Cancer claims well known Island County Republican

A well-known Coupeville resident and former Island County commissioner candidate died at his home Jan. 23.

Jeff Lauderdale

A well-known Coupeville resident and former Island County commissioner candidate died at his home Jan. 23.

Robert “Jeff” Lauderdale succumbed after a year-long struggle with prostate cancer. He was 65 years old.

Lauderdale moved to Coupeville in 2006 with his wife, Julie, after an impressive career in the Navy. He was a “mustang officer,” which means he started out as an enlisted member of the Navy who was offered the opportunity to earn a degree and become an officer. He served on ballistic-missile submarines, was the officer in charge of Operation Looking Glass and was the executive officer of a fleet ballistic missile system. He retired as a commander in the U.S. Navy submarine force.

On Whidbey Island, Lauderdale continued to look out for the welfare of others.

“He was a warrior when he was in the Navy,” Julie Lauderdale said, “and he continued to be a warrior for the citizens of Island County.”

Lauderdale was ever on the lookout for government waste and overreach; he championed open government. He wasn’t afraid to ruffle a few feathers and spoke his mind at many public meetings.

He attended Island County commissioners’ meetings every week for two years before deciding to run for Island County commissioner in 2012. He ran as a Republican against Democrat Helen Price Johnson, who won after a lively campaign.

Julie said he didn’t let up on his public involvement and continued to speak out; for example, he scoured the Island Transit budget after its financial breakdown and offered pointed comments to board members.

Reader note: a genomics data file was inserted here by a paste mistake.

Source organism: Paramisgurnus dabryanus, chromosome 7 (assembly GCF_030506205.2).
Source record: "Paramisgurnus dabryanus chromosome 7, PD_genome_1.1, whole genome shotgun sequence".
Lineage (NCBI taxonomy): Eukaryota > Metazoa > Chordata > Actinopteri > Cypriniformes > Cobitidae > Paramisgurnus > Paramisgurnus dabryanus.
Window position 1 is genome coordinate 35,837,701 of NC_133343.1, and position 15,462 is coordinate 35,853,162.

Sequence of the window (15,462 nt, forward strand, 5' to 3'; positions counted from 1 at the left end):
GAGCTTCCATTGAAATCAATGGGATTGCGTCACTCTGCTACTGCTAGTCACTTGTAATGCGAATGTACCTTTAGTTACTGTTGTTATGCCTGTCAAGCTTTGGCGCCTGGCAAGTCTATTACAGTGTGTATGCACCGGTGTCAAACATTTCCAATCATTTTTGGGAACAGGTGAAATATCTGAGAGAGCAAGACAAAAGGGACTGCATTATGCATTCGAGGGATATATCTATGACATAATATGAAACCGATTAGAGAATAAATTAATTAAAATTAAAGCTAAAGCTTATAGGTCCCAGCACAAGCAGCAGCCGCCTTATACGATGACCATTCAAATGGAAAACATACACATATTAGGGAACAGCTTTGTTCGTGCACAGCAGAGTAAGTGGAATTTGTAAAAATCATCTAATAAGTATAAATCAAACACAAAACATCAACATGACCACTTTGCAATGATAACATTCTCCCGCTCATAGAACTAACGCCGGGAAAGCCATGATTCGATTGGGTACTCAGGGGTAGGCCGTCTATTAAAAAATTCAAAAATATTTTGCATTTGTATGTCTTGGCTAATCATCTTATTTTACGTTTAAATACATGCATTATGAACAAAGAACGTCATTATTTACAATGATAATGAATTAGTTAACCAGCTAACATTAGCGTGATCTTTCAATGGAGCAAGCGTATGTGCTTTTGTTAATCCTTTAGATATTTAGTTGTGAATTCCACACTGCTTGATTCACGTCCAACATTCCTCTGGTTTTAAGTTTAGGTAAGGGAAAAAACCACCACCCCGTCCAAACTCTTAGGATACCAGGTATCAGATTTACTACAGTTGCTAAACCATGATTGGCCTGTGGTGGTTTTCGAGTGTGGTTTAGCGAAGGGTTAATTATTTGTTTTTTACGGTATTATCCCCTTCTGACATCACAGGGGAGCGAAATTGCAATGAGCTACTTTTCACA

Freeland resident Chelle Brunke said he will be missed by many in the community.

“He was a good friend,” she said. “He really was an exceptional person. He had such a great sense of humor.”

According to his obituary, Lauderdale was born on Aug. 16, 1950 and raised in Fresno, Calif. He graduated from Bullard High School in 1968, attended Fresno City College for two years then enlisted in the U.S. Navy in 1970.

Lauderdale served the Navy from 1970 to 1996. In 1974, at the end of his enlistment, the Navy offered him an opportunity to become a commissioned naval officer and he accepted. He completed a bachelor of science mechanical engineering degree at the University of Idaho and was commissioned as an ensign. During officer candidate school, he traveled to Washington, D.C. to interview with Adm. Hyman Rickover and was selected to serve in the Submarine Naval Nuclear Power Program.

Lauderdale served on the USS Will Rogers, USS John C. Calhoun and as executive officer on USS Von Steuben. His command tour was director of the Air Command Battle Staff at Offutt Air Force Base, Neb., where he supervised nuclear strike capabilities from the air as the “Looking Glass” team chief, according to his obituary.

Assigned shore tours during his career included Vanderbilt NROTC, where he taught Naval Engineering, Operations and Navigation, and the Pentagon, where he helped defend the multi-billion dollar Trident Submarine Program budget on the hill.

In lieu of flowers, his wife asks his friends to consider making a donation to Whidbey General Hospice Foundation, 101 N. Main St., Coupeville, WA, 98239.

 

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